node analysis, complex values, lost in formula somewhere

Discussion in 'Homework Help' started by ninjaman, May 30, 2016.

  1. ninjaman

    Thread Starter Member

    May 18, 2013
    306
    1
    Hello,
    upload_2016-5-30_17-24-31.png

    This is the circuit and my attempt:
    upload_2016-5-30_17-24-13.png
    upload_2016-5-30_17-25-17.png
    I don't know if any of this is correct, I have no confidence when dealing with maths. I have copied the process from an example question substituting the values from the question above. I think it is o.k past the first "simplify" bit, the second "simplify" is where I think I am going wrong. 1 x -j5 = -j5, then j2 x -j5 =-j10?
    I got 25 for the denominator as 5x5, again not too good at this. I have a book that I am reading but really struggling.
    Any advice or help would be great

    Thanks

    Simon
     
  2. AlbertHall

    Well-Known Member

    Jun 4, 2014
    1,951
    387
    Methinks j2 x -j5 = +10
    (But it's been a loooong time)
     
  3. DGElder

    Member

    Apr 3, 2016
    345
    85
    j * j = -1
    -1 * j * j = 1
    j2 * -j5 = 10
     
  4. ninjaman

    Thread Starter Member

    May 18, 2013
    306
    1
    upload_2016-5-30_19-3-18.png
    this is what i have, was any of the other stuff above it correct?

    many thanks for those that helped out.
    i read through the node analysis on this site and didnt really like it, i found it a little confusing. so i am going elsewhere to get help with the nodal analysis.

    thanks
    simon
     
  5. Jony130

    AAC Fanatic!

    Feb 17, 2009
    3,957
    1,097
    If you have time try watch this video about node analysis

    And your simplification ((1 + i2)/(i5) *(-i5)/(-i5)) looks good.
     
  6. WBahn

    Moderator

    Mar 31, 2012
    17,757
    4,800
    How did you make the following transition?

    eqns.png
     
  7. WBahn

    Moderator

    Mar 31, 2012
    17,757
    4,800
    Oh, almost forgot, your Part (b) is pretty ambiguous. Is the Thevenin equivalent supposed to be for the entire circuit as shown, or is one of the impedances supposed to be the load. Similarly, is the load for the max power absorption part supposed to be one of the existing impedances (i.e., change the value to something) or is it supposed to be a new impedance connected between A and B.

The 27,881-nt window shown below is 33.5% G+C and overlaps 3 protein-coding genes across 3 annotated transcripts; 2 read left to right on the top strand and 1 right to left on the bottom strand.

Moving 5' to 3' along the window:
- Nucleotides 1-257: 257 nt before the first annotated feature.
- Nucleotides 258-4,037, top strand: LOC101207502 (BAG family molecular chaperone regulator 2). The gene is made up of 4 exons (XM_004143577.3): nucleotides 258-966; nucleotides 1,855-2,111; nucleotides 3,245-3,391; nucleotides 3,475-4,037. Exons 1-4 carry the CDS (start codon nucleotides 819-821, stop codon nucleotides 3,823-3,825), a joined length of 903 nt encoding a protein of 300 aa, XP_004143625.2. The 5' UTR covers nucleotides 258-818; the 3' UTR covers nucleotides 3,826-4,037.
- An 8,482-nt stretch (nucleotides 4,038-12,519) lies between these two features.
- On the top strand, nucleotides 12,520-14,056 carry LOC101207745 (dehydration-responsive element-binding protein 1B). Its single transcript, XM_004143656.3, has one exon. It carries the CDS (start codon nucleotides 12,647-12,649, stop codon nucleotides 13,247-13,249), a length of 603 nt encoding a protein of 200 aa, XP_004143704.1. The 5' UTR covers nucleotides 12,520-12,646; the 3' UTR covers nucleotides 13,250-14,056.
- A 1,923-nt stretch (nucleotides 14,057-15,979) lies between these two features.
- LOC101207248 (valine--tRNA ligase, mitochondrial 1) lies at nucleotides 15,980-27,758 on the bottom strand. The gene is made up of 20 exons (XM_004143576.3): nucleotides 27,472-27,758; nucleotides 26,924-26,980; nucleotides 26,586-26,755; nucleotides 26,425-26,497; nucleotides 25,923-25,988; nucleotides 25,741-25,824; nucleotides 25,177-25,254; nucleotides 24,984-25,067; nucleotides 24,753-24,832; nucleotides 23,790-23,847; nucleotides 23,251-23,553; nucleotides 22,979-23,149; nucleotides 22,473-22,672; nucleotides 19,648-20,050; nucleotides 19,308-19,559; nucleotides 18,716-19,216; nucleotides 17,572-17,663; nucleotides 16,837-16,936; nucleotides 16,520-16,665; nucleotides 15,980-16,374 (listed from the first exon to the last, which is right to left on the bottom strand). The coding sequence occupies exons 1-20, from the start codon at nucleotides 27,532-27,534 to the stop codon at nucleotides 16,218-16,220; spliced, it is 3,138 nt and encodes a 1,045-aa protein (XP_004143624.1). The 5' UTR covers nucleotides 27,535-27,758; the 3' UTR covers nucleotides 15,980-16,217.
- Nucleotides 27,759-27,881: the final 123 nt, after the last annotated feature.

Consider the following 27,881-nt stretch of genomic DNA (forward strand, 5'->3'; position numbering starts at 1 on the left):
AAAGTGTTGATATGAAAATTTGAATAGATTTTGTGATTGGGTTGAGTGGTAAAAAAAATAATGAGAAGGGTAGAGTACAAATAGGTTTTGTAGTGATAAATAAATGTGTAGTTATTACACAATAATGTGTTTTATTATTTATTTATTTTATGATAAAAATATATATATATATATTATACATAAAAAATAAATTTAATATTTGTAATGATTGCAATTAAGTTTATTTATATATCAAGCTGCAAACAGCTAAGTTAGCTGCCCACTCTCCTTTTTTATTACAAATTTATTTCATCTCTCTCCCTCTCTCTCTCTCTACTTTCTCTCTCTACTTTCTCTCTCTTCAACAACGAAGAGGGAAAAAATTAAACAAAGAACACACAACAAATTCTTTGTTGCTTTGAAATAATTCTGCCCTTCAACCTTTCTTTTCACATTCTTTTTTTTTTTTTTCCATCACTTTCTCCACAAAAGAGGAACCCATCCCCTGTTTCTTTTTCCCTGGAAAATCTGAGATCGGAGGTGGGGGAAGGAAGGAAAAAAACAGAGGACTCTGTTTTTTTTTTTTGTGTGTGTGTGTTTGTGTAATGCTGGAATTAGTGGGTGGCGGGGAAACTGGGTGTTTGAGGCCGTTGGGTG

8. ninjaman

    Thread Starter Member

    May 18, 2013
    306
    1
    i used this example provided in the coursework
    upload_2016-5-30_20-18-58.png
    upload_2016-5-30_20-19-18.png
    upload_2016-5-30_20-19-39.png
    upload_2016-5-30_20-19-57.png
    upload_2016-5-30_20-20-23.png
    I haven't yet gotten to the second part (B). But it says above to use the complex conjugate of the Thevenin impedance. whatever that is? I have some idea.
     
  9. ninjaman

    Thread Starter Member

    May 18, 2013
    306
    1
    upload_2016-5-30_20-28-34.png
    this is the last of it. i have no clue whether or not it is correct, i am following along with the example and changing values for what i have. I hate this. if i were to get work as a technician would i have to know this stuff and do it for my job?

    thanks all
    simon
     
  10. DGElder

    Member

    Apr 3, 2016
    345
    85
    the complex conjugate of x + yj is x - yj

    So for maximum power transfer from source to load the magnitude of the impedances must match and the reactances must be of equal magnitude and opposite sign. For example a capacitive source into an inductive load.
     
  11. WBahn

    Moderator

    Mar 31, 2012
    17,757
    4,800
    You are going to have a very hard time if you just try to find some example somewhere that is somewhat similar to the problem you are actually trying to solve and then just try to plug things into the way they solved it without any understanding of whether you are even doing things that make sense.

    For instance, let's look at the pair of equations that caught my eye. From the example:

    eqns002.png

    How did they get from the first to the second? They simply distributed the (1 + j) in the denominator across the second factor (i.e., A(B+C) = AB + AC) and then noted that (1+j)/(1+j) is 1

    How did you go from this example to:

    eqns.png

    It makes no sense (to me).

    You really need to spend some time learning about complex numbers and how to work with them. You are trying to jump way too far ahead without learning the tools you need. That would be like a carpenter trying to build a house without learning how to use a saw or a level or a square.
     
  12. MrAl

    Well-Known Member

    Jun 17, 2014
    2,438
    492

    Hello,

    When you try to simplify:
    (1+2j)/(2-5j)

    you multiply top and bottom by the complex conjugate of the denominator, which you tried to do, but when you did that you get "10" as the denominator, which cant be right because a complex number multiplied by it's complex conjugate results in the sum of squares of the two magnitudes which in this case are 2 and 5. So the denominator should not be 10 it should be 29 because 2^2+5^2=29.
    So to write it out:
    (2-5j)*(2+5j)=29


    I did not check anything else yet, but try that part again.

    Ok checked that other part, where in the denominator you multiply:
    (2*j)*(1/(2*j)+1/(2-5*j)+1/5)

    You can see there are three terms in (1/(2*j)+1/(2-5*j)+1/5)
    but you end up with four terms after the multiply is completed.
    That says you did not multiply correctly in the denominator.
    Example:
    a*(A+B+C)=a*A+a*B+a*C

    and note we get three terms on the right.
    Also note that a form such as (a+b)/(c+d) actually is two terms not just one, just like (a+b)/c is two terms a/c+b/c.
     
    Last edited: May 30, 2016
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